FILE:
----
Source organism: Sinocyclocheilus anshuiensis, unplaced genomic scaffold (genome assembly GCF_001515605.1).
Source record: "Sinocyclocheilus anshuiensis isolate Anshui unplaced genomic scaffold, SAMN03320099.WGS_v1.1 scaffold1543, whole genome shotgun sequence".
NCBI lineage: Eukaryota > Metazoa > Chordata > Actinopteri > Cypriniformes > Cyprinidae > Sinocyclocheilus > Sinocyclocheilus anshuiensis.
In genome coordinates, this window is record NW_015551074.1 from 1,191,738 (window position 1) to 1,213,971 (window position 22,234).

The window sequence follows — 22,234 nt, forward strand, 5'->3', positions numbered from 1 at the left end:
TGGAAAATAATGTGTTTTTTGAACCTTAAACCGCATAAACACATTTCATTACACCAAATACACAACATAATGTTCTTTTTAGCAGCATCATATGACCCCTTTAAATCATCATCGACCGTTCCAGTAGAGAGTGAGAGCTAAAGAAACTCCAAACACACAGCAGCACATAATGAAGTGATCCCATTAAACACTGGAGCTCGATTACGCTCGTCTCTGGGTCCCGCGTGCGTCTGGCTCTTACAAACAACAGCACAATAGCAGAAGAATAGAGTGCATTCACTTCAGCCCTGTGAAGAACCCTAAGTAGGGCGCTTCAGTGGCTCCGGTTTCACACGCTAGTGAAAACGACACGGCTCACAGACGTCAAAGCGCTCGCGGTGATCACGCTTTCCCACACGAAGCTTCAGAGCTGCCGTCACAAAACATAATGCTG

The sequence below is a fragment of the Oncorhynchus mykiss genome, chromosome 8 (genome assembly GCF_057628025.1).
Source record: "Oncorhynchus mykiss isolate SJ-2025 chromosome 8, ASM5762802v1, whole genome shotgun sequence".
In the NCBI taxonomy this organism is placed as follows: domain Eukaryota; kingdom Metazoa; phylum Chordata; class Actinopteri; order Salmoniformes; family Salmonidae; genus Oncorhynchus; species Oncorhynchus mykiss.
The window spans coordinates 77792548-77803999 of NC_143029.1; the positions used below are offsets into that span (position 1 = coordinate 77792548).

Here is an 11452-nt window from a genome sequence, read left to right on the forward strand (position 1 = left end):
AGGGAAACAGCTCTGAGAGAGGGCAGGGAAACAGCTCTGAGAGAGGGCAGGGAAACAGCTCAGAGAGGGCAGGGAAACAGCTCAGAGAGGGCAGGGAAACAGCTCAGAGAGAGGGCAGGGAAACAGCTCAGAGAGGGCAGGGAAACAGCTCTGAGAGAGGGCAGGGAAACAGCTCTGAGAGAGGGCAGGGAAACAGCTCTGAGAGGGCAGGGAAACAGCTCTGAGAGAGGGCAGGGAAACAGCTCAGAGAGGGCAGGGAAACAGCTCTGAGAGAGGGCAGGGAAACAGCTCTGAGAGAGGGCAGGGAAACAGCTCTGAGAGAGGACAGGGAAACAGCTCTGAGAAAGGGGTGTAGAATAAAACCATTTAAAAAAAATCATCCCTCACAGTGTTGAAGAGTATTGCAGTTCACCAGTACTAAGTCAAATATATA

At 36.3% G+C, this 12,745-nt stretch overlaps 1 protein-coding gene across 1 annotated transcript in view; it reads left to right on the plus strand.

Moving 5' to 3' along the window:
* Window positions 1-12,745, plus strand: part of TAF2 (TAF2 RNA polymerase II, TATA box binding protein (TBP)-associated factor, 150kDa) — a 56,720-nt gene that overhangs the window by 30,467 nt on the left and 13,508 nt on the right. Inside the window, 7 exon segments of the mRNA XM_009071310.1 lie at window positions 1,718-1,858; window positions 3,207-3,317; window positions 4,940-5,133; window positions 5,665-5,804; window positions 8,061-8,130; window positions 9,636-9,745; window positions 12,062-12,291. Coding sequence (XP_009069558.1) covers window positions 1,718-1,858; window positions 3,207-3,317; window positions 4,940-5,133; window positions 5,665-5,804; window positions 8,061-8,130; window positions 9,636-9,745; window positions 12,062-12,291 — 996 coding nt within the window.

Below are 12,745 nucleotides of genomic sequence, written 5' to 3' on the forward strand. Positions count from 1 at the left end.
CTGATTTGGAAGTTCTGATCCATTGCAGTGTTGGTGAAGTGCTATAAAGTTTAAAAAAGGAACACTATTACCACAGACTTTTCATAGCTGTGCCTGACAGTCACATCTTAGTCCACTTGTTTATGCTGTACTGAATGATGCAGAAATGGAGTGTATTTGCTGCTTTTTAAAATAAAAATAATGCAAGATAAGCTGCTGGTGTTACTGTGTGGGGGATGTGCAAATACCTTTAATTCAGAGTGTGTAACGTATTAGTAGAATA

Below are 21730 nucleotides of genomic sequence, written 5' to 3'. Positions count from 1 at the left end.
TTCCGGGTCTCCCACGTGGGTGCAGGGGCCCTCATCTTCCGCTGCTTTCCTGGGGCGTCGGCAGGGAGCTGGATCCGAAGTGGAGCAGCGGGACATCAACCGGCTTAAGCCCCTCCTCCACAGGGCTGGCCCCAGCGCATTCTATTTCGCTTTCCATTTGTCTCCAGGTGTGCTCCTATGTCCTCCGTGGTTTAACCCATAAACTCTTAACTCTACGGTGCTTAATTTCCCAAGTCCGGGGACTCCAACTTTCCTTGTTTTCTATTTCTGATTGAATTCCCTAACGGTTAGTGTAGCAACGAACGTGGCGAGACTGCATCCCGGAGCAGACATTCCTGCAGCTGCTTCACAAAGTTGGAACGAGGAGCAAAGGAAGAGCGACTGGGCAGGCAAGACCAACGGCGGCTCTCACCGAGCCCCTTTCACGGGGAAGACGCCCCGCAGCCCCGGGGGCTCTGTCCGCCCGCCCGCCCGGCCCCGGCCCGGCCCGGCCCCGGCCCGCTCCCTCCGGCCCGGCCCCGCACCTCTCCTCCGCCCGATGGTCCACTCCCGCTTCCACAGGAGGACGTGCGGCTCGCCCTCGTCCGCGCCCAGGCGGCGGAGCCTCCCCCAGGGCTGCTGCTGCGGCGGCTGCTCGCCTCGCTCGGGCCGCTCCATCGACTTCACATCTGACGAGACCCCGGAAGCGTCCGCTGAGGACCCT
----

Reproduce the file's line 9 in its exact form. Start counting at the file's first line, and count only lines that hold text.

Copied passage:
In the NCBI taxonomy this organism is placed as follows: domain Eukaryota; kingdom Metazoa; phylum Chordata; class Actinopteri; order Salmoniformes; family Salmonidae; genus Oncorhynchus; species Oncorhynchus mykiss.